Sinn Féin’s ard fheis will tell us what the future holds for Stormont

Posted By: November 11, 2017

Patrick Murphy. Irish News. Belfast. Saturday, November 11, 2017

If you are wondering what the future holds for Stormont, keep an eye on Sinn Féin’s ard fheis next weekend.

In what will be the party’s most significant gathering in recent years, watch for three things: the ard fheis decision on abortion; the nature and content of any references to Fine Gael and, of course, Gerry Adams’s announcement about his future leadership plans.

But, you protest, none of those mention Stormont. You are right. Direct references to Stormont will contain little beyond jibes at the DUP, criticism of the British and a bit of flag-waving to keep the rank and file happy. Clues to Stormont’s future must be sought elsewhere.

For example, if, as expected, the party changes its abortion policy, it will effectively announce that it is concentrating on electoral success in the south rather than the north. Gerry Adams’s recent disclosure that he supports a woman’s right to choose an abortion indicates a shift in party policy.

Changing social attitudes in the south have left SF out of step with the growing momentum for at least limited legislative reform in next year’s abortion referendum. There are few Dáil votes in opposing abortion reform, but even fewer Stormont votes in advocating it.

If party policy changes, Sinn Féin will lose votes in the more conservative North. These votes will not necessarily go to another party (although the SDLP might benefit) but their loss could risk a SF seat or two at Stormont. A policy shift will indicate a decision to prioritize Southern rather than Northern votes, which is bad news for Stormont.

In Sinn Féin’s rights-based society (and I have no idea what that phrase means) the party may divide on whether the mother or the child has the greater right. Having avoided splits on political policies, SF now faces internal division on an issue of conscience and morality. In Ireland, religion has not gone away you know.

So if Sinn Féin puts all its eggs in the Dáil basket, who will it court as a potential coalition partner? Fianna Fáil has studied SF’s performance in Stormont and decided that as a partner in government, it would be more a threat than an asset.

Sinn Féin has attempted to court Fine Gael, but Leo Varadkar attacks them at every opportunity. If Gerry Adams ignores these attacks in his speech, it will indicate that Sinn Féin still hopes to become Fine Gael’s next junior coalition partner.

In that case, Stormont will have to wait, because being in government in Belfast leaves Sinn Féin open to more Fine Gael attacks on Northern health, education and the economy.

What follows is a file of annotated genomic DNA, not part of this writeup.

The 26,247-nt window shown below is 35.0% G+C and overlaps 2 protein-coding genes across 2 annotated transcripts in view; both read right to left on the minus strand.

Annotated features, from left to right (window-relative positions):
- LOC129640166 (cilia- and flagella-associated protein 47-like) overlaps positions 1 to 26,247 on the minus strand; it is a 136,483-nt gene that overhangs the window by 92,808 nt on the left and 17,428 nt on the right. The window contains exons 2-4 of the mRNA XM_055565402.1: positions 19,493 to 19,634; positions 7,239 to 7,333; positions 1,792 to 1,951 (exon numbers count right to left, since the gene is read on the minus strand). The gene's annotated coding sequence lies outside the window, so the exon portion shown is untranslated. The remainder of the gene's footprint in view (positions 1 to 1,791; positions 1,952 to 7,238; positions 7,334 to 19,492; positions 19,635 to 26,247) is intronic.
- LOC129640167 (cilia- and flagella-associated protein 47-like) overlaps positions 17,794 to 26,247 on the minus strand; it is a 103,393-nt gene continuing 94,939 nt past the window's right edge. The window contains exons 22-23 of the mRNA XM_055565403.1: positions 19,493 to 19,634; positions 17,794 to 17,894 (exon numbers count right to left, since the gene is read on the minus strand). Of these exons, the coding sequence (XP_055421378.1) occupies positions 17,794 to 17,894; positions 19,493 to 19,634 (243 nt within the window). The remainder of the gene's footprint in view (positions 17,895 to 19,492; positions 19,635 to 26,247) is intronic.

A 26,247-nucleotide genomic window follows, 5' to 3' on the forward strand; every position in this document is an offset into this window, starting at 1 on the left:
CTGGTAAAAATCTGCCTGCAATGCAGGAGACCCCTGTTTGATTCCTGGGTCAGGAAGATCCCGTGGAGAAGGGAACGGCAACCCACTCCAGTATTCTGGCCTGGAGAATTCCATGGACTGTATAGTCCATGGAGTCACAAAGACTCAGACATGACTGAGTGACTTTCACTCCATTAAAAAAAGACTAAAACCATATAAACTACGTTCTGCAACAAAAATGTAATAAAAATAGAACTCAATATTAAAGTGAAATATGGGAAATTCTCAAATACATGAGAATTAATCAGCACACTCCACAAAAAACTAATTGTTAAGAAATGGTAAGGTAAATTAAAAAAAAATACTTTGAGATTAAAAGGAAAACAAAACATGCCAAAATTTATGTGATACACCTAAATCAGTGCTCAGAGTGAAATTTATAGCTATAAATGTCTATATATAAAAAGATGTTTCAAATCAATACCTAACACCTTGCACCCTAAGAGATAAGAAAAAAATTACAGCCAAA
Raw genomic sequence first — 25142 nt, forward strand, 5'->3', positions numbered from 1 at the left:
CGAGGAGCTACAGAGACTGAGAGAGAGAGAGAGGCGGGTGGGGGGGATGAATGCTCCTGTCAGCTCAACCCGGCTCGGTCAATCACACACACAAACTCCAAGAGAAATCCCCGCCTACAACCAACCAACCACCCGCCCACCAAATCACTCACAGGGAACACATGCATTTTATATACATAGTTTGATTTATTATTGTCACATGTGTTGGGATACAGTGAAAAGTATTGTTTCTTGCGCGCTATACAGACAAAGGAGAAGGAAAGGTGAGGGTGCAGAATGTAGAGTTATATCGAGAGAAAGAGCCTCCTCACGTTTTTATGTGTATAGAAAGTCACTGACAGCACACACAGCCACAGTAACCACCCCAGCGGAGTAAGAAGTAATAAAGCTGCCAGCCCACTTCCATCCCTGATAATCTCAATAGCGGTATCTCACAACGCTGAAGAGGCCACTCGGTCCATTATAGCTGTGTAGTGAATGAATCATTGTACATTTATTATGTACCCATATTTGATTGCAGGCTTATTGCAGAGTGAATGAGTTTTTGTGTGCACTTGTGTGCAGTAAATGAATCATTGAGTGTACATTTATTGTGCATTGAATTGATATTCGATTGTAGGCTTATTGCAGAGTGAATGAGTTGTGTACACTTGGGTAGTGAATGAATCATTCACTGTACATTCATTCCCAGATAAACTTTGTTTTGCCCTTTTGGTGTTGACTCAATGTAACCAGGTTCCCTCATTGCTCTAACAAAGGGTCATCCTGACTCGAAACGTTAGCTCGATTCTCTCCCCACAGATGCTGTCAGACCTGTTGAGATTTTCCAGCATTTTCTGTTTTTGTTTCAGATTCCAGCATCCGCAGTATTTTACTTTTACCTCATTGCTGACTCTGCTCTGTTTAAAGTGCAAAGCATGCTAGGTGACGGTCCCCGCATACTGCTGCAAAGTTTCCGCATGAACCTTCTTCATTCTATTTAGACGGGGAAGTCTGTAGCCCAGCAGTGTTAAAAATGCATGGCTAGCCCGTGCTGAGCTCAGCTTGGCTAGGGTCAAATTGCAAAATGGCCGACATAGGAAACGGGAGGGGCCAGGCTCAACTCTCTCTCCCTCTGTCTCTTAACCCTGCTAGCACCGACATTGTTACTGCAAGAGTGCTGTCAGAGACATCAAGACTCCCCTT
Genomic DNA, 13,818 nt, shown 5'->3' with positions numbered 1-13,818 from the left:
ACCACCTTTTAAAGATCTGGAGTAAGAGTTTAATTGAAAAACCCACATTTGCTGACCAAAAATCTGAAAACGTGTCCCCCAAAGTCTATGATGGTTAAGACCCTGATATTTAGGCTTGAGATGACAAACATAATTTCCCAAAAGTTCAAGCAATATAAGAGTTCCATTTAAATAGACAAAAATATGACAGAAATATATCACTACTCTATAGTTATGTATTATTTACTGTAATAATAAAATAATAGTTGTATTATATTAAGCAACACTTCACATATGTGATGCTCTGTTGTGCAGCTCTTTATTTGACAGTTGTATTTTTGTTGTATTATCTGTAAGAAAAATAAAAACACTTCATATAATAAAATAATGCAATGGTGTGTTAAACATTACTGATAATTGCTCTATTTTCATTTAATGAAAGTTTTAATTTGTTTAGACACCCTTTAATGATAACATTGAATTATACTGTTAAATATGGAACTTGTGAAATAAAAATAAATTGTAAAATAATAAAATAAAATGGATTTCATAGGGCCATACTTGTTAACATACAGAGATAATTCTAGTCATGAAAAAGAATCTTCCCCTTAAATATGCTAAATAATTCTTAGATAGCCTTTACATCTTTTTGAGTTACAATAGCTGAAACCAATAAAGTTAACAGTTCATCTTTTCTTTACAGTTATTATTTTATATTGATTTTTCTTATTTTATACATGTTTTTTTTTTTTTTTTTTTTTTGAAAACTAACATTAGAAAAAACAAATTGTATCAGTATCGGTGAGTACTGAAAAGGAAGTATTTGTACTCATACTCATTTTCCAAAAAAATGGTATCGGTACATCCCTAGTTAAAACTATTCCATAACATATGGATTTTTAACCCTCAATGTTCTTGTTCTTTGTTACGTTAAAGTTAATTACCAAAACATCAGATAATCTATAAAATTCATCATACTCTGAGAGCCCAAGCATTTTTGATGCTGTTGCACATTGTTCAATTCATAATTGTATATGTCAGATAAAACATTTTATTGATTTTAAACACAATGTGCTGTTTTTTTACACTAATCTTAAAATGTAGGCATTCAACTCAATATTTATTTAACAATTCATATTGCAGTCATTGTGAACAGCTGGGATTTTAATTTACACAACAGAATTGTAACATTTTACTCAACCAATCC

So it will not just be what Gerry Adams says which is important. It will also be what he does not say.

Finally, there is the expected announcement on Gerry’s future leadership plans. The party needs him as president because his departure is likely to trigger a schism between Northern and Southern Sinn Féin. No-one in Sinn Féin can command the same all-Ireland respect,  and without him, the northern party will drift back to Stormont.

If he intends to remain in office until after next year’s presidential and possible Dáil elections, Stormont may have to wait.

The Stormont experiment was led largely by the late Martin McGuinness. Adams never really bought into the idea, opting instead for southern politics. He was even slow to come around to the idea of shaking hands with the queen (yes, the one with the offshore account).

This column has previously suggested that the party’s royalist phase will probably be written out of republican history, as indicated by the recent refusal of the Sinn Féin mayor of Derry to meet Prince Charles. Sinn Féin’s Northern policy is changing.

While Adams developed southern Sinn Féin with highly competent TDs, McGuinness relied on loyalty rather than competence in building his Stormont team. His most able MLA, Conor Murphy, was sidelined for long periods.

The result was a decline in SF’s electoral support which was reversed only when Adams, having brought the party to the brink of government in Dublin, pulled it back from the brink of government in Belfast. For the first time since the ceasefire, SF is now querying whether The North is a failed political entity.

The party has not revealed its intentions about Stormont. It does not have to. Its words and actions elsewhere will tell us enough.

The indications for the Ard Fheis are that SF will support more liberal abortion laws, led by Gerry Adams (for a while yet) and holding out for a post-electoral deal with Fine Gael. If any of those three fail to materialize, the future for Stormont is not as bleak as some suggest.